(4) Sub-section (3) shall not apply where the there exists legitimate reasons for the proprietor to oppose further dealing in the goods in particular, where the condition of the goods, has been changed or impaired after they have been put on the market.”

The above-mentioned section deals with the exhaustion of trademark rights of the Right Holder after first sale of goods. It states that dealing with goods after sale by the Right Holder would not constitute infringement as long as the goods are not tampered with after the same has been put on the market. It is important to note that this section deals with the rights of a “registered proprietor” i.e. a Right Holder who has a trade mark registered in India.

However, the Act does not clarify the meaning of the term “market”. The ambit of the term “market” used in this section will determine whether India follows the doctrine of national exhaustion or the doctrine of international exhaustion. In other words, if the term “market” in this section refers to the domestic market of India, then the doctrine of national exhaustion would apply and if it refers to the international or global market, then the doctrine of international exhaustion would apply.

In October 2012, the term “market” used in this section was interpreted by a division bench of the Delhi High Court to mean “global market”, in the case of Kapil Wadhwa v Samsung Electronics thereby validating the international theory of exhaustion in India.

However, the only condition imposed by the court on parallel imports, in relation to trademarks, is that the imported goods should state that they have been imported, and that after sales service and warranty is not provided by the Right Holder and rather by the Buyer.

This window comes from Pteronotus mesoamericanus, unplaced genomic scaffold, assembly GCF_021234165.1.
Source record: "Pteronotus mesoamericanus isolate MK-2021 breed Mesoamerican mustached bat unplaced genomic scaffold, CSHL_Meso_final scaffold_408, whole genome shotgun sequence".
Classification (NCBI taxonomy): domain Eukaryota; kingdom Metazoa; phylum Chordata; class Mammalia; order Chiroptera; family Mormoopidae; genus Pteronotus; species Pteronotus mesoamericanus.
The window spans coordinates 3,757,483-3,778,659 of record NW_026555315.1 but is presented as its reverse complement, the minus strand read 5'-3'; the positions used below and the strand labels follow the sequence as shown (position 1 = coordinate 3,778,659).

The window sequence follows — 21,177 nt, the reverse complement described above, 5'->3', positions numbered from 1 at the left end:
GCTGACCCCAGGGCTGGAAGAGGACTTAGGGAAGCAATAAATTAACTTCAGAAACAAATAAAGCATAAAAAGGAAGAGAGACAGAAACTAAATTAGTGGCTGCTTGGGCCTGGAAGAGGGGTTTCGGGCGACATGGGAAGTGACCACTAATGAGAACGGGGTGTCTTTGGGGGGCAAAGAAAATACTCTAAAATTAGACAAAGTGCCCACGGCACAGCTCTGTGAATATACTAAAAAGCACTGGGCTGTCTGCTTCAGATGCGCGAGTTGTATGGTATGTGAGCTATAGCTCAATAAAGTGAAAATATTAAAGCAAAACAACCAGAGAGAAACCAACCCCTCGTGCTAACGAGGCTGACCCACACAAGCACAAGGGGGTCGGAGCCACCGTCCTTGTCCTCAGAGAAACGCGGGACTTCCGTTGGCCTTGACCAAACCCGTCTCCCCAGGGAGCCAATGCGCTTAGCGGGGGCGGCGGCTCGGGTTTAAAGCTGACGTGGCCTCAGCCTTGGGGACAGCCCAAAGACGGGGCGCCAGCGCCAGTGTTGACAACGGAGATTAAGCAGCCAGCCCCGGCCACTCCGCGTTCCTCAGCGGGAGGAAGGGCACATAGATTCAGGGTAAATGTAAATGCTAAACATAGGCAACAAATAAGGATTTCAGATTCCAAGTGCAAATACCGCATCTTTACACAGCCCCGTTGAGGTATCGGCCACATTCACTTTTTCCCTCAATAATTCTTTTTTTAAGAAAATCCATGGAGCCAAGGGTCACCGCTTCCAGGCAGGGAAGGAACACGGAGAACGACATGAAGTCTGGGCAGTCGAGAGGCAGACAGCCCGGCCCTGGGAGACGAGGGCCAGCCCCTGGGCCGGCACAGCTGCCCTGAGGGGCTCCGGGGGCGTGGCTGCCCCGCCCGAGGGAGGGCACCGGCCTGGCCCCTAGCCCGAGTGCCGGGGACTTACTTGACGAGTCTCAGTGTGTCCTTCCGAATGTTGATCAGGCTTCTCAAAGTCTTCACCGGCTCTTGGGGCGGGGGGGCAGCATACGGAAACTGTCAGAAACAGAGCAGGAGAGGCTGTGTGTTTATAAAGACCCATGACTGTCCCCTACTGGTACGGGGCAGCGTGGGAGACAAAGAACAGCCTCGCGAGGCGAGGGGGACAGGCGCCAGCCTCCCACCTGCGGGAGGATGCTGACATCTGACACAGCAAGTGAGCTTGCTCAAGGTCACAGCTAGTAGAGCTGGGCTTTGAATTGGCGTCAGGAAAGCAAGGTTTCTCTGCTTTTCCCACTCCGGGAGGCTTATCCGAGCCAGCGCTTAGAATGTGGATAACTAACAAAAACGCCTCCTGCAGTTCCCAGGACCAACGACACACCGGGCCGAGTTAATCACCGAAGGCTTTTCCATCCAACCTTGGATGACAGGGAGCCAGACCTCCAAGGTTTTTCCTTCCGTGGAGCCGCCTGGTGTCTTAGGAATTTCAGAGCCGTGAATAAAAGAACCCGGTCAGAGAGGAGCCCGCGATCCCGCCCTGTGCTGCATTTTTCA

Samsung has appealed against the judgment of the Delhi High Court in this case before the Supreme Court of India. The Supreme Court is hence, now seized with the task of deciding on the legality of parallel imports, and on whether the Indian trade mark law recognizes the doctrine of international exhaustion or national exhaustion.

Indian Customs Law on Import of Infringing Goods

As per the provisions of the Intellectual Property Rights (Imported Goods) Enforcement Rules, 2007, a Right Holder may apply to the Commissioner of Customs at a port where the goods infringing his IP rights are likely to be imported.

If the Custom authorities arrive at the conclusion that the goods being imported are infringing in nature, they can confiscate the goods under as per the provisions of the Customs Act, 1962.

The Central Board of Excise & Customs has issued a circular dated May 08, 2012 on “Enforcement of Intellectual Property Rights on Imported Goods” clarifying that parallel importation is not prohibited unless

  • the goods bear a false trademark; or
  • the goods bear a false trade description in relation to any of the matters connected to the description, statement or other indications of the product

Conclusion

Stakeholders and think tanks are awaiting the Supreme Court’s verdict on the Samsung case for some clarity on the applicability of the doctrine of international exhaustion and legality of parallel imports in India.

While we wait for the Supreme Court judgment, it is important to remember that adoption of the doctrine of international exhaustion would promote free trade and competition. The application of the doctrine of international exhaustion on parallel imports in India would also provide the customers with the benefit of purchasing genuine goods at a cheaper price, though with the risk of not availing the benefits of after sale service and warranty from the manufacturer.

However, on the other hand, adoption of the doctrine of national exhaustion would be more beneficial to the Right Holder and tackle grey market operations that result in confusion amongst the consumers with respect to the source of goods.

It would also be helpful if the Supreme Court addresses the need for harmonization of laws relating to parallel imports, in the event of the importing and the exporting countries following different exhaustion principles, to avoid conflict between the two.